Might inconsistent efficacy be the consequence of traditional oral appliances’ inability to consistently protrude and stabilize the mandible at the target position? Do five or six millimeters of error affect efficacy? Consider that the mean minimum upper airway cross section for an OSA patient is 4.6 +/- 1.2mm (Ogawa, 2006). The magnitude of the inconsistency of traditional oral appliances exceeds the mean minimum upper airway cross section!

Not surprising, scientific investigations by Esaki in 1997, Kato in 2000, Walker in 2003, Gindre in 2008, and Aarab in 2010 report a “dose dependent” relationship between efficacy and mandibular protrusion. After standardizing definitions, these studies suggest a one-millimeter change in mandibular protrusion is associated with a 10% change in efficacy. It seems logical that a five- or six-millimeter variance in mandibular protrusion might affect efficacy.

To clarify, this is not to suggest more consistent protrusion and stabilization transforms non-responders into responders. Non-responders are non-responders. What this is suggesting is that there are responders who end up as non-responders because the oral appliance does not reposition and stabilize their mandible within an acceptable tolerance of the target position. When this happens, a patient who would respond, might not respond, despite the best efforts for the DSM provider to titrate and adjust the appliance. This inconsistency drags down the mean efficacy for the population treated with traditional oral appliances.

ProSomnus EVO

Why not adjust the traditional oral appliance to maximum protrusion? The same dose dependency research finds that the risk of side effects increases with protrusion. Each millimeter of incremental protrusion is, in general, associated with an incremental increase in side effect risk. It is important to find the target and select a device that can protrude and stabilize the mandible at that target position.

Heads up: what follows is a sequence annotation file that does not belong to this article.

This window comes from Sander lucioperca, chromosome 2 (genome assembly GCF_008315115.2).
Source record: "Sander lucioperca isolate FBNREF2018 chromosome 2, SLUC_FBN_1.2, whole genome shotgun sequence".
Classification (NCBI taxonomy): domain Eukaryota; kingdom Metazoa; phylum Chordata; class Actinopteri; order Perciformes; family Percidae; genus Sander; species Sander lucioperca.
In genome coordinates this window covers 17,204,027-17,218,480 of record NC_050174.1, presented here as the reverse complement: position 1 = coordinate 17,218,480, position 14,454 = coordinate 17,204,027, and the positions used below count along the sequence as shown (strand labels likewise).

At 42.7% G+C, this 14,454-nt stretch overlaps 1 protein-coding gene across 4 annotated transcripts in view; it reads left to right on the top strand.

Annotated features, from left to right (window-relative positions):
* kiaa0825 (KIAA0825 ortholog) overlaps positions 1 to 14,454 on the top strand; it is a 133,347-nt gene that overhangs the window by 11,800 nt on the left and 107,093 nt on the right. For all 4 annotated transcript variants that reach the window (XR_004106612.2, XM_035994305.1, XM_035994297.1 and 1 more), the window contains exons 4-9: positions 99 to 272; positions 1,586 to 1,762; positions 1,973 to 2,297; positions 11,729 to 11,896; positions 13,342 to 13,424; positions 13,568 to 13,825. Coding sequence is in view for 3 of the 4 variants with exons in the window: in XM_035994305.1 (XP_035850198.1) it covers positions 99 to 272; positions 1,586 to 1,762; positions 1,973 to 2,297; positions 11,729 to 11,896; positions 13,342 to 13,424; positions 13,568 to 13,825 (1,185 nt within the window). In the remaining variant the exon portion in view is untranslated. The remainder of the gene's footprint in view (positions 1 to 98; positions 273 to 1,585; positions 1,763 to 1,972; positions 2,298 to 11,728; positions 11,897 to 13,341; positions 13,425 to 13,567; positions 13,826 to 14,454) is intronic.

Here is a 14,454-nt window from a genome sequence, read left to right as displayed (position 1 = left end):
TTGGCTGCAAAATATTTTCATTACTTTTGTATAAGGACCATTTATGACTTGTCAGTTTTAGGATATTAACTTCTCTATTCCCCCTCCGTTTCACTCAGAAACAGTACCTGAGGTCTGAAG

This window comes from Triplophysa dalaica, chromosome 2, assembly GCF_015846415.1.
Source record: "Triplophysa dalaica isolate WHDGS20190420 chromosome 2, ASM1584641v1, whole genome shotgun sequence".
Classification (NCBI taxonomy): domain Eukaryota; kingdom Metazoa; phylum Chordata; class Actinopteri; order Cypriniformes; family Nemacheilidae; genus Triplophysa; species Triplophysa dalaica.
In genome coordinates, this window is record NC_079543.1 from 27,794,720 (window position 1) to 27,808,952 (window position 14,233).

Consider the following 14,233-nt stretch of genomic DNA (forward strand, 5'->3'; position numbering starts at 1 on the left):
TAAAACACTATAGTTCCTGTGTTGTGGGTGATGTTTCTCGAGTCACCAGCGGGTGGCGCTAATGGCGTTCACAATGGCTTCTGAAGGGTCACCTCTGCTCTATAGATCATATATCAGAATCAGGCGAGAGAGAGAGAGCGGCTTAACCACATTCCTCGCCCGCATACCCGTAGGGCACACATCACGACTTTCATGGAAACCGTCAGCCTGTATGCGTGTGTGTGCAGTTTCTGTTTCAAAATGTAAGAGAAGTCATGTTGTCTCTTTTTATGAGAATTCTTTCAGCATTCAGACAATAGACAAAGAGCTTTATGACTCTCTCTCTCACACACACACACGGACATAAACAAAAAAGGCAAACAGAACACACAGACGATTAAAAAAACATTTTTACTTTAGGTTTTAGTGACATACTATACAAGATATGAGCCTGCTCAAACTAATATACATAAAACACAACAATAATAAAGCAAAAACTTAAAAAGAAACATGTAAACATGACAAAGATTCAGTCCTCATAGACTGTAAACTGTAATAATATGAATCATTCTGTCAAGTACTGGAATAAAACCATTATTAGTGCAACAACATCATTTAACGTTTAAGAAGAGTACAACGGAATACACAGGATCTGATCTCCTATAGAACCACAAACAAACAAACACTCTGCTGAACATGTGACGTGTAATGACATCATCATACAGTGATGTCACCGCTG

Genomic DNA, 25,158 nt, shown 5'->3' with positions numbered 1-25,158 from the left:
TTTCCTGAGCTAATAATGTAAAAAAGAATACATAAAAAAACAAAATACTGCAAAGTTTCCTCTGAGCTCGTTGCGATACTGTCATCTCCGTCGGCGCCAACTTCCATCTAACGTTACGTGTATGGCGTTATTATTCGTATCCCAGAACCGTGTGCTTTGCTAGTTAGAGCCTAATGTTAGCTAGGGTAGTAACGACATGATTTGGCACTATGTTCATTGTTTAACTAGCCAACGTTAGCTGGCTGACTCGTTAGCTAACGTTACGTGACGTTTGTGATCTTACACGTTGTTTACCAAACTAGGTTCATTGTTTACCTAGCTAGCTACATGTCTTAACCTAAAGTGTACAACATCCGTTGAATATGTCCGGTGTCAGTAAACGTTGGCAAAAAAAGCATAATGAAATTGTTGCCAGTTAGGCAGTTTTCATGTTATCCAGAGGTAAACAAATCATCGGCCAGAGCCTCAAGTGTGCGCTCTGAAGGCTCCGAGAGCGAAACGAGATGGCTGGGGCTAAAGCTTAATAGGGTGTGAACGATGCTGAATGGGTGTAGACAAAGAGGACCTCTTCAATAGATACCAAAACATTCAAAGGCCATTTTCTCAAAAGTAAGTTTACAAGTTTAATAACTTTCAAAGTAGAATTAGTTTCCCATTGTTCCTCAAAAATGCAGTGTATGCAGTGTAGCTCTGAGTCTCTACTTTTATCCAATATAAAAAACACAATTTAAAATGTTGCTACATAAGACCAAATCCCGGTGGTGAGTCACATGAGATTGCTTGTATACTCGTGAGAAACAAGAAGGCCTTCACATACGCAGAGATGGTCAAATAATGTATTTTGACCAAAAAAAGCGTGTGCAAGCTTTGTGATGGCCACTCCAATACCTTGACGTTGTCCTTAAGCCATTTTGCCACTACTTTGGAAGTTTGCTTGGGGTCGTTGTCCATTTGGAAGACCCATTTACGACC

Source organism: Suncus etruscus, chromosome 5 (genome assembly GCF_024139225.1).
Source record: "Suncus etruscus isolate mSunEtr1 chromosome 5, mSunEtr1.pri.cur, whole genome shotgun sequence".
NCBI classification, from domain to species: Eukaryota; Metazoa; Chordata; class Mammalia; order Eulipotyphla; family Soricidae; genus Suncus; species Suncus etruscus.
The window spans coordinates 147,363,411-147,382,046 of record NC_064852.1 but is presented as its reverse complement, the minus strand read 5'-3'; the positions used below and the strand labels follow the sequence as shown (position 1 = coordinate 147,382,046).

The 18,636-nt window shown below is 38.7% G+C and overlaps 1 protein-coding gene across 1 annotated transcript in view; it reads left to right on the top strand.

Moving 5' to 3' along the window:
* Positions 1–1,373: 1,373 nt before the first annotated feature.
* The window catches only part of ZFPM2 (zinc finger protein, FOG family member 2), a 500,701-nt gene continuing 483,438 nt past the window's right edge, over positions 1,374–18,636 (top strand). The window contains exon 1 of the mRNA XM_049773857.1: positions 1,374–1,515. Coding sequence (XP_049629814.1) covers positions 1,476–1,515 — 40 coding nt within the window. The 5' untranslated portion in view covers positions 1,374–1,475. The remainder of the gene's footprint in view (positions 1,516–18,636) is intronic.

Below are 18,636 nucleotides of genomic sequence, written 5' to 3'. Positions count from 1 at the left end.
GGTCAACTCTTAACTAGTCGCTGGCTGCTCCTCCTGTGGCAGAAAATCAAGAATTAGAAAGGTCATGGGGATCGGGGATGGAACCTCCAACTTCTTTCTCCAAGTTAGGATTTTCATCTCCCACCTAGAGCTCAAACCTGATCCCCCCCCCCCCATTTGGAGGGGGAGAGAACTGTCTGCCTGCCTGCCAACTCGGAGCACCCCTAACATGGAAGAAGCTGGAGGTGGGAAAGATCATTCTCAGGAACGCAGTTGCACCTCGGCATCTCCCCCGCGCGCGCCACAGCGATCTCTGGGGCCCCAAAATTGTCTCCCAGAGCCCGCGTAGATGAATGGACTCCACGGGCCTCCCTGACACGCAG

ProSomnus EVO

Yes, in the hands of select providers, or by following preferred protocols, or appliance titration, one could sometimes eke out a few more points of efficacy with traditional oral appliances. With inconsistent efficacy somewhat assumed, choosing an oral appliance was far more about patient preferences, dental considerations, comfort, management of side effects, ease of delivery and use. The initial price of the device along with the full cost of repair, remake and chair time were also fair game in the provider decision matrix. Most of the above choices might help improve patient adherence, create practice efficiencies, and save the provider money to round out the business case in DSM. This is all good. But none of it adequately addresses the root cause issues of inconsistent efficacy.

What if a new type of precision intraoral medical device could more consistently protrude and stabilize the mandible relative to target? What if a new type of precision intraoral medical device could virtually eliminate the five or six millimeters of inconsistency relative to the target mandibular position? Might eliminating these inconsistencies in mandibular protrusion yield more consistent efficacy? Might this also reduce the risk of side effects, with the assumption that providers would be less likely to over-protrude while chasing efficacy?

Precision intraoral medical devices are a new category of OAT devices. Precision intraoral medical devices, such as the EVO® by ProSomnus®, are engineered to consistently protrude and stabilize the mandible within one millimeter of the target mandibular position for each patient. ProSomnus precision devices, for example, have a quality control specification of 0.5mm of global variance. The term global refers to six axis total variance, including anterior posterior, vertical, lateral, roll, pitch, and yaw variances. The actual mean global variance for ProSomnus devices is 0.32mm, about 12x less global protrusion variance than the typical traditional oral appliance.